Authors’ Affiliations

College of Petroleum Engineering, Xi’an Shiyou University
Department of Petroleum, Texas A&M University
Department of Petroleum, Texas A&M University at Qatar
School of Civil and Environmental Engineering, University of Science and Technology


  1. Aghighi MA, Rahman SS (2010) Horizontalpermeabilityanisotropy: effect upon the evaluation and design of primary and secondary hydraulic fracture treatments in tight gas reservoirs. J Petrol Sci Eng 74(1–2):4–13View ArticleGoogle Scholar
  2. Ahn CH, Dilmore R, Wang YL (2014) Development of innovative and efficient hydraulic fracturing numerical simulation model and parametric studies in unconventional naturally fractured reservoirs. J Unconv Oil Gas Resour 8:25–45View ArticleGoogle Scholar
  3. Bai M, Elsworth D, Roegiers J-C (1993) Multiporosity/multipermeability approach to the simulation of naturally fractured reservoirs. Water Resour Res 29:1621–1634View ArticleGoogle Scholar
  4. Clarkson CR, Jensen JL, Chipperfield S (2012) Unconventional gas reservoir evaluation: What do we have to consider? J Nat Gas Sci Eng 8:9–33View ArticleGoogle Scholar
  5. Dai J, Ni Y, Wu X (2012) Tight gas in China and its significance in exploration and exploitation. Pet Explor Dev 39(3):277–284. doi: View ArticleGoogle Scholar
  6. Deveugle PEK, Jackson MD, Hampson GJ, Stewart J, Clough MD, Ehighebolo T, Farrell ME, Calvert CS, Miller JK (2014) A comparative study of reservoir modeling techniques and their impact on predicted performance of fluvial-dominated deltaic reservoirs. AAPG Bull 98(4):729–763. doi: View ArticleGoogle Scholar
  7. Farrell N, Healy D, Taylor CW (2014) Anisotropyofpermeabilityin faulted porous sandstones. J Struct Geol 63:50–67View ArticleGoogle Scholar
  8. Fauzi U (2011) An estimation of rock permeability and its anisotropy from thin sections using a renormalization group approach. Energy Sour Part A Recovery Util Environ Effects 33(6):539–548View ArticleGoogle Scholar
  9. Hajizadeh A, Safekordi A, Farhadpour F (2011) A multiple- point statistics algorithm for 3D pore space reconstruction from 2D images. Adv Water Resour 34(10):1256–1267View ArticleGoogle Scholar
  10. Khan M, Teufel LW (2000) The effect of geological and geomechanical parameters on reservoir stress path and its importance in studyingpermeabilityanisotropy. SPE Reserv Eval Eng 3(5):394–400View ArticleGoogle Scholar
  11. Liu YT, Ding ZP, Ao K, Zhang Y, Wei J (2013) Manufacturingmethodof large scale fractured porous media for experimental reservoirsimulation. SPE J 18(6):1081–1091View ArticleGoogle Scholar
  12. Lou Y, Song H, Yang J, Huang X, Dong H (2013) Productivity equation of fractured well in CBM reservoirs. J Nat Gas Sci Eng 11:39–45View ArticleGoogle Scholar
  13. Rivard C, Lavoie D, Lefebvre R, Séjourné S, Lamontagne C, Duchesne M (2014) An overview of Canadian shale gas production and environmental concerns. Int J Coal Geol 126:64–76. doi: View ArticleGoogle Scholar
  14. Shanley KW, Cluff RM, Robinson JW (2004) Factors controlling prolific gas production from low-permeability sandstone reservoirs: Implications for resource assessment, prospect development, and risk analysis. AAPG Bull 88(8):1083–1121View ArticleGoogle Scholar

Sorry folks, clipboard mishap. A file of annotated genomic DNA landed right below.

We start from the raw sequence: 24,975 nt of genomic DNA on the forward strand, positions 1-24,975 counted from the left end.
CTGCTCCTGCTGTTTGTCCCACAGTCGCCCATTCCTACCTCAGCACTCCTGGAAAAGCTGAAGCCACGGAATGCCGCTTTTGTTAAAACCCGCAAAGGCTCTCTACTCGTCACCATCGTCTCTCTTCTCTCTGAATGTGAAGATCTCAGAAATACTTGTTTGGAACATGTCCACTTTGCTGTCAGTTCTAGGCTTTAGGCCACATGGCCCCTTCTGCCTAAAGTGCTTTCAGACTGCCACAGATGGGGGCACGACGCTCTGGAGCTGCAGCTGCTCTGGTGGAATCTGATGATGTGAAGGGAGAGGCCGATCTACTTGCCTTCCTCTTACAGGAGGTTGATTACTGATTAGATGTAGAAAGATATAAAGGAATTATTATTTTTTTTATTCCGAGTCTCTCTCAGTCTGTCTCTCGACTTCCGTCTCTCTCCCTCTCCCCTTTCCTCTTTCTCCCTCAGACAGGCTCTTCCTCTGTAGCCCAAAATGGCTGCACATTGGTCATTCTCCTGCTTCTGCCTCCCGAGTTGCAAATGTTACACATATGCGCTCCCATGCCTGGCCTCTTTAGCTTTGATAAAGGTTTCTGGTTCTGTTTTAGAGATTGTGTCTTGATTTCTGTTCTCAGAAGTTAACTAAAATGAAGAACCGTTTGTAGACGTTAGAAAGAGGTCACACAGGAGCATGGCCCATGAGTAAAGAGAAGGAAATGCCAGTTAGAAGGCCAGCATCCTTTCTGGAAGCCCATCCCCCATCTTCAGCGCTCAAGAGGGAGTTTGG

15. Song H, Huang G, Li T, Zhang Y, Lou Y (2014) Analytical model of CO2 storage efficiency in saline aquifer with vertical heterogeneity. J Nat Gas Scie Eng 18:77–89View ArticleGoogle Scholar
  16. Song H, Cao Y, Yu M, Wang Y, Killough JE, Leung J (2015) Impact of permeability heterogeneity on production characteristics in water-bearing tight gas reservoirs with threshold pressure gradient. J Nat Gas Sci Eng 22:172–181View ArticleGoogle Scholar
  17. Wang S, Elsworth D, Liu J (2011) Permeability evolution in fractured coal: the roles of fracture geometry and water-content. Int J Coal Geol 87:13–25View ArticleGoogle Scholar
  18. Wei W, Luo SS, Hu GM, He Y, Wang J, Wei XS, Zhao HT (2014) Porosity and permeability distribution of tight sandstone reservoir and its geological significance in Suligegas field, China. J Chengdu Univ Technol 41(3):293–301Google Scholar
  19. Wu Q, Xu Y, Wang X, Wang T, Zhang S (2012) Volume fracturing technology of unconventional reservoirs: connotation, optimization design and implementation. Pet Explor Dev 39(3):352–358 (in Chinese) View ArticleGoogle Scholar
  20. Xie J, Gao M, Yu B, Zhang R, Jin W (2015) Coal permeability model on the effect of gas extraction within effective influence zone. Geomech Geophys Geo-Energy Geo-Resour 1:15–27View ArticleGoogle Scholar
  21. Zhang H, Liu J, Elsworth D (2008) How sorption-induced matrix deformation affects gas flow in coal seams: a new FE model. Int J Rock Mech Min Sci 45:1226–1236View ArticleGoogle Scholar
  22. Zhao Y, Li YJ, Li FP, Yang RC, Fan AP (2010) Sedimentary micro-facies and geological modeling of P1 s1 and P2 h8 reservoirs in the east part ofsulige gas field, ordos basin. J Mineral Petrol 30(4):86–94Google Scholar
  23. Zhu G, Gu L, Su J et al (2012) Sedimentary association of alternated mudstones and tight sandstones in China’s oil and gas bearing basins and its natural gas accumulation. J Asian Earth Sci 50:88–104. doi: View ArticleGoogle Scholar
  24. Zou C, Yang Z, Zhang G, Hou L, Zhu R, Tao S, Yuan X, Dong D, Wang Y, Guo Q, Wang L, Bi H, Li D, Wu N (2014) Conventional and unconventional petroleum “orderly accumulation”: concept and practical significance. Pet Explor Dev 41(1):14–27 (in Chinese) View ArticleGoogle Scholar


© Wang et al. 2016